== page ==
Growth of LDS Church has upside, downside

Deseret News/November 25, 2000
By Christi C. Babbit

Members must find way to retain converts OREM - Future growth for the LDS Church is a "good news, bad news" situation, with helps and hindrances present within the cultures of other countries, said a noted sociologist Wednesday.

The Church of Jesus Christ of Latter-day Saints is projected to grow to 250 million members during the next 100 years and will meet various challenges along the way, said Armand Mauss, a professor of sociology and religious studies emeritus at Washington State University. Mauss has authored various works studying past and future growth of the LDS Church.

His presentation at Utah Valley State College was the first in a series on Mormon culture sponsored by UVSC's Religious Studies program. "We like to think we are a worldwide church, but we're not. We are a hemisphere church," Mauss said. Eighty-five percent of the LDS Church's membership lives in the western hemisphere, he said. "We ought to be, I think, a little bit more humble about how we describe our present score geographically."

The church will have to contend with the political and cultural environments of other countries while it tries to increase membership. In most countries of the world, religion is intertwined throughout all other institutions of the culture; a person's education, employment and family life are all tied tightly to their religion, making it difficult to change to another faith.

"Where does that leave the Mormons? Sort of out in the cold in a lot of ways," Mauss said. Some countries have no religious freedom at all, with harsh penalties for those who promote other religions. "This means that membership in the LDS Church is very costly," he said.

The way those in other countries view members of the LDS Church will also need to be addressed. "We have a hard time, I think, in America seeing how Mormonism is looked on in America," he said, adding that many people see the LDS Church as just another cult.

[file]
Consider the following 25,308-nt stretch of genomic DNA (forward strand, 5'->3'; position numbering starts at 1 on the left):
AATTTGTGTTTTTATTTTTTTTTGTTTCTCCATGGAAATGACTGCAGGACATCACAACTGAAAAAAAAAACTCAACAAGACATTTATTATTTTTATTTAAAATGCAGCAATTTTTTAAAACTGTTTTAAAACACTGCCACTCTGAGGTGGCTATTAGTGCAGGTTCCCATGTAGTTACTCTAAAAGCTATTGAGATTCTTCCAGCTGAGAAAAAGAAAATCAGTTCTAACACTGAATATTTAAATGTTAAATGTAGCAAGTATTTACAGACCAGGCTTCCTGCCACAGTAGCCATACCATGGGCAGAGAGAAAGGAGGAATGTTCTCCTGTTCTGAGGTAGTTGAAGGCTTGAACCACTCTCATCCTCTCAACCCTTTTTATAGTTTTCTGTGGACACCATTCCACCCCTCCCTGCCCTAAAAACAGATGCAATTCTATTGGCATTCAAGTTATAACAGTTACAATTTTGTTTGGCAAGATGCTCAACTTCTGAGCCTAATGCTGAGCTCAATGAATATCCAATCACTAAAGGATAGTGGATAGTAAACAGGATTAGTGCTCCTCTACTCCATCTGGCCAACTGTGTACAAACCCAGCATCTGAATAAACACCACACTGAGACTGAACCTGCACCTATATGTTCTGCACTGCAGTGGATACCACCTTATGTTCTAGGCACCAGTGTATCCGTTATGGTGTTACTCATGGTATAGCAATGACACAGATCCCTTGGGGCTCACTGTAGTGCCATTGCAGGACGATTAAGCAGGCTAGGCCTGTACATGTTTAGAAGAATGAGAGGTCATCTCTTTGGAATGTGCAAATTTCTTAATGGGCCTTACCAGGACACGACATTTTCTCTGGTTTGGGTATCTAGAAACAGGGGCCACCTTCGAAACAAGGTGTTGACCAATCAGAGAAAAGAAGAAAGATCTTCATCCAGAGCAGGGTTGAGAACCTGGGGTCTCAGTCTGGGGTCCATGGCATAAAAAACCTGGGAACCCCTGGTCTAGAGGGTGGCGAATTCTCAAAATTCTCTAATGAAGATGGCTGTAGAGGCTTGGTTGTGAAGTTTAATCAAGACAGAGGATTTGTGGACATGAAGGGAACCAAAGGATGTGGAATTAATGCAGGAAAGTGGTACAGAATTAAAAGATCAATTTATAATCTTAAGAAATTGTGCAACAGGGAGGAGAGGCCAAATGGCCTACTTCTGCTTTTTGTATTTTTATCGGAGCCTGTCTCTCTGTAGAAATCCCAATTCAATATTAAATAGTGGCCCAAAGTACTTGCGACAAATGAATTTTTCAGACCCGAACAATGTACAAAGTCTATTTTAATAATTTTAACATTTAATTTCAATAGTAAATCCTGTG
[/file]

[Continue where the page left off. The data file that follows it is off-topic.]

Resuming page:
"There is a real need for the church to have a public-relations program that will provide a kind of spin of respectability on what is put out because you're not going to get it in the local presses," Mauss said.

He listed worldwide migration, unrest and instability as factors that will actually aid the church in its future growth. As people move away from home and their roots, they also become disconnected from constraints such as family members that may keep them from joining a new religion.

Most of the LDS Church's worldwide missionary work is done in urban areas, where English is more prevalent and people who have moved from their hometowns are looking for something new and different. The church appeals to these types of individuals, he said.

Offering more good news for the church is the fact that people in other countries are attracted to America's way of life and entrepreneurial values.

America is also in many ways a country that other countries like to emulate," Mauss said. People in foreign countries who are trying to improve their life may see the LDS Church as a guide that will help them do so. This has a downside, however: "Wherever America as a world power engenders hostility, Mormons will share that hostility," Mauss said.

The popularity of the English language throughout the world will prove to be a boon to the church as it grows, as it provides an "automatic conduit" through which the religion can be spread.

Discarding its image of "weirdness" and building one of "belonging" can be difficult for the church, Mauss said. He questioned where the line could be drawn to define the required core doctrine one needed to follow to be considered "Mormon" and what aspects of a foreign culture would be considered acceptable within the church.

He posed several questions about what kinds of cultural traditions the church could assimilate without assimilating too much. For example, people in India have a totally different idea about what type of music is reverent and inspirational; Mauss questioned whether it would ever be considered appropriate for these members to sing Indian music in church instead of the traditional LDS hymns.

If a Japanese LDS couple is not yet worthy to be married in an LDS temple, would it be all right for the couple to have a Buddhist marriage in the meantime? "How would we feel about that?" Mauss asked. He didn't answer these questions, but instead, he pointed out that these are the types of issues the church will have to wrestle with in the future. Mauss did say the church's future will depend greatly on the retention of converts and their children. One can't assume that high numbers of new members will equate to what he called "durable growth." "We've got to figure out a way to hold on to people who have joined the church," he said.

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